Smartphones have been growing at an unbelievable clip over the past year but they still account for only around a third of all phones in the US and an even smaller percentage internationally.  In developing countries, the price of smartphones, aside from some ‘quasi-smart’ Nokias (NOK) are out of reach for all but the elite. India and China each have billion plus populations and growing middle classes, but neither country is even at a 10% market penetration of smartphones.

Globally, market intelligence firm IDC counted 269.6 million smartphones sold this year, compared to the 173.5 million units shipped in 2009.

In 2011, we might see half a billion phones sold worldwide.  Smartphones will likely blow by traditional computers next year as the way most of the world gains access to the Internet.

Two major factors will drive this, in tandem: Wireless infrastructure is getting better every day, and hardware is getting cheaper.  Cheaper hardware will eliminate the need for subsidies and therefore will improve competition between carriers, and spur them to improve their networks.  Google (GOOG) Android head Andy Rubin calls this a ‘perfect storm‘ for smartphone adoption.

A closer look at price: In 2010, the cheapest mainstream Smartphone was just below $200(unsubsidized by a carrier contract– the way most of the world buys its phones). Some extremely cheap (but feature rich) Chinese brands have recently fallen to around $150. But based on the hardware announcements we’re seeing, including one big player in particular that price will be cut in half:

 

Broadcom (BRCM)  last week announced its BCM2157 – Mass-Market 3G HSDPA “Android” Baseband chipset.  The platform provides everything a modern smartphone builder needs: a dual core ARM processor, Bluetooth, GPS, support for up to a 5-megapixel camera, support for capacitive HVGA (320×480 like iPhone 3GS) or or WQVGA (~240×400) displays.  That’s pretty much your current baseline Android smartphone, like the Samsung Intercept.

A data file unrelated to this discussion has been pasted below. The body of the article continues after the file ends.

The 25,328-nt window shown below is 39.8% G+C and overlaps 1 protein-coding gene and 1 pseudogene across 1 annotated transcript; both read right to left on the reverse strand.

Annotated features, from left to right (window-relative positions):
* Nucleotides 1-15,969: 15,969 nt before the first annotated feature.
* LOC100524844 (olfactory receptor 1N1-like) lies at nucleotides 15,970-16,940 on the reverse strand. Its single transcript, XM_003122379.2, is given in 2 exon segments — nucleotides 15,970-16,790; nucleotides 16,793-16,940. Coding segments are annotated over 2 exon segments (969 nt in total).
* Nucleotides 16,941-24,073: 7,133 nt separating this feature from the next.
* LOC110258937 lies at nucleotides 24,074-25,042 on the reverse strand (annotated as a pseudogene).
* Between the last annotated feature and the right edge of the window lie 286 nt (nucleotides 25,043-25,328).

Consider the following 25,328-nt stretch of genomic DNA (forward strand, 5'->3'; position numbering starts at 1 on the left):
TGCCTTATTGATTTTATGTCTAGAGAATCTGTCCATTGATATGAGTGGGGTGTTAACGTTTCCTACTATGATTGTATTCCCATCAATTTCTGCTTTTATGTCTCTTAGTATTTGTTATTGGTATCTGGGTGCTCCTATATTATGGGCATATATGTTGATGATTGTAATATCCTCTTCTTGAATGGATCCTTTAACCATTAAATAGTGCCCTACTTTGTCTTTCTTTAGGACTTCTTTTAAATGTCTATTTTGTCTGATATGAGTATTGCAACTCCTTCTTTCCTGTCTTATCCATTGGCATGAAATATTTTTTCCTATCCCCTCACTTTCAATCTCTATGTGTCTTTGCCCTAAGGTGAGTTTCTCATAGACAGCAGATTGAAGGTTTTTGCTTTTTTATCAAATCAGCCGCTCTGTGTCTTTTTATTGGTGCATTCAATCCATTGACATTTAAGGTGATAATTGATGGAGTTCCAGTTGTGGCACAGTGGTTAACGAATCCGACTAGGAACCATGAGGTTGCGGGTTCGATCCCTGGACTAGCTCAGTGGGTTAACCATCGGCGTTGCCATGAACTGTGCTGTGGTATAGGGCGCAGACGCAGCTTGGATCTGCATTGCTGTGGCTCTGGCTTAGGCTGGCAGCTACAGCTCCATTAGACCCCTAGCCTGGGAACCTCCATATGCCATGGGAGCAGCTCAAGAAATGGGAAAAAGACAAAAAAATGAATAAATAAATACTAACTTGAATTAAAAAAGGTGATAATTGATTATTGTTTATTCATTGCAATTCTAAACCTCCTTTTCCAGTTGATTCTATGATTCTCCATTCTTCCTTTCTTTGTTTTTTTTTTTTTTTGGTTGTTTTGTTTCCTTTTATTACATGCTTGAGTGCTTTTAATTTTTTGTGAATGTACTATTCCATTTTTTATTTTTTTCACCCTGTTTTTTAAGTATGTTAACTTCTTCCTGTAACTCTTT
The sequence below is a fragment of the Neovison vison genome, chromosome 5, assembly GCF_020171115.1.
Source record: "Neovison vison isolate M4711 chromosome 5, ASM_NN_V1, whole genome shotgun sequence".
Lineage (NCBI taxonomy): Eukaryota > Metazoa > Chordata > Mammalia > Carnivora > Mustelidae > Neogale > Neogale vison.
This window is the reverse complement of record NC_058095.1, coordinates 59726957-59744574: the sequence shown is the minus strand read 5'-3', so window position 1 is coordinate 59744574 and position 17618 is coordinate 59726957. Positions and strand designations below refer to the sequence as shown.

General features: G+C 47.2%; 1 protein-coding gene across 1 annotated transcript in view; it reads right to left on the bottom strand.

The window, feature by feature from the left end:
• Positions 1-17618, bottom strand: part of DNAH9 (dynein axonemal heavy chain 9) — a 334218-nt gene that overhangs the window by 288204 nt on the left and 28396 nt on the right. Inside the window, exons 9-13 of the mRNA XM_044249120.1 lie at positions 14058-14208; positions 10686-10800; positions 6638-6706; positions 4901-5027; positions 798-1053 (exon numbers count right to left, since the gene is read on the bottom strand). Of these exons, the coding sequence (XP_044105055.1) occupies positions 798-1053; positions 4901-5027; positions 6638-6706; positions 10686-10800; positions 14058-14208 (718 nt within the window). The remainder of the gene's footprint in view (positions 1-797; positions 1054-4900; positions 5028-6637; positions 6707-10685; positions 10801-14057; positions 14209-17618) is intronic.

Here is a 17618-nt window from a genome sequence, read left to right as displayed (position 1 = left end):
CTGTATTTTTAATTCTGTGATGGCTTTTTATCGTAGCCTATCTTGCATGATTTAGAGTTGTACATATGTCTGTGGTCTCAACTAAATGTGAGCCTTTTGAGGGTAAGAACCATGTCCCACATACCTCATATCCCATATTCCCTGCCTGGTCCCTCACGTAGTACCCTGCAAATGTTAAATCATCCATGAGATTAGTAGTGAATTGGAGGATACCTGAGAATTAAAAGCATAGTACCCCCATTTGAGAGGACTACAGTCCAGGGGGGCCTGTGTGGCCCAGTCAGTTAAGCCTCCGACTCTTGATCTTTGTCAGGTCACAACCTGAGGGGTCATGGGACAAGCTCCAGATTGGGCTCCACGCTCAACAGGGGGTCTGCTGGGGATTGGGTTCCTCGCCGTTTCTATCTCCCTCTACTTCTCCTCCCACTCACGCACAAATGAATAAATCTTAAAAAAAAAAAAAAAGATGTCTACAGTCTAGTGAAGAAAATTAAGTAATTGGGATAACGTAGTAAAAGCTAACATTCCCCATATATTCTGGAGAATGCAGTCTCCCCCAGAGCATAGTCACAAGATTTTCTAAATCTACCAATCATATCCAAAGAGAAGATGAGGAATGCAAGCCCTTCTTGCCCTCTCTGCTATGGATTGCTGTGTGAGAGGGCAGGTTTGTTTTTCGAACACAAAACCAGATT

The chipset will work on AT&T (T) and T-Mobile’s 3G networks in the US and on global GSM providers.

It is interesting to note that Broadcom is marketing this hardware specifically at Android OEMs, though theoretically any smartphone OS could be built on top of it.  Android is clearly the platform for growth on the low end.

I had a chance to speak with Jim Tran, VP/GM – Handset Line of Business for Broadcom, who was able to elaborate on the details of the new processor and what it meant for the industry.  Here are some of Broadcom’s bullet points:

  • The BCM2157 baseband, since it combines many functions on one chip, is able to run more efficiently, meaning less battery power will be needed than on current basic handsets
  • Low-cost, low-power, 65 nm digital CMOS process means the silicon will be cheap
  • The dual-core processors will run at 500-800mhz.
  • Supports portable Wifi hotspot and Android 2.2 and up

But the kicker is the price.  Tran says that phones made from the BCM2157 chipset will retail for under $100 and may dip as low as $75.  Those devices should debut in just 3-6 months (and we might hear about them next month at CES).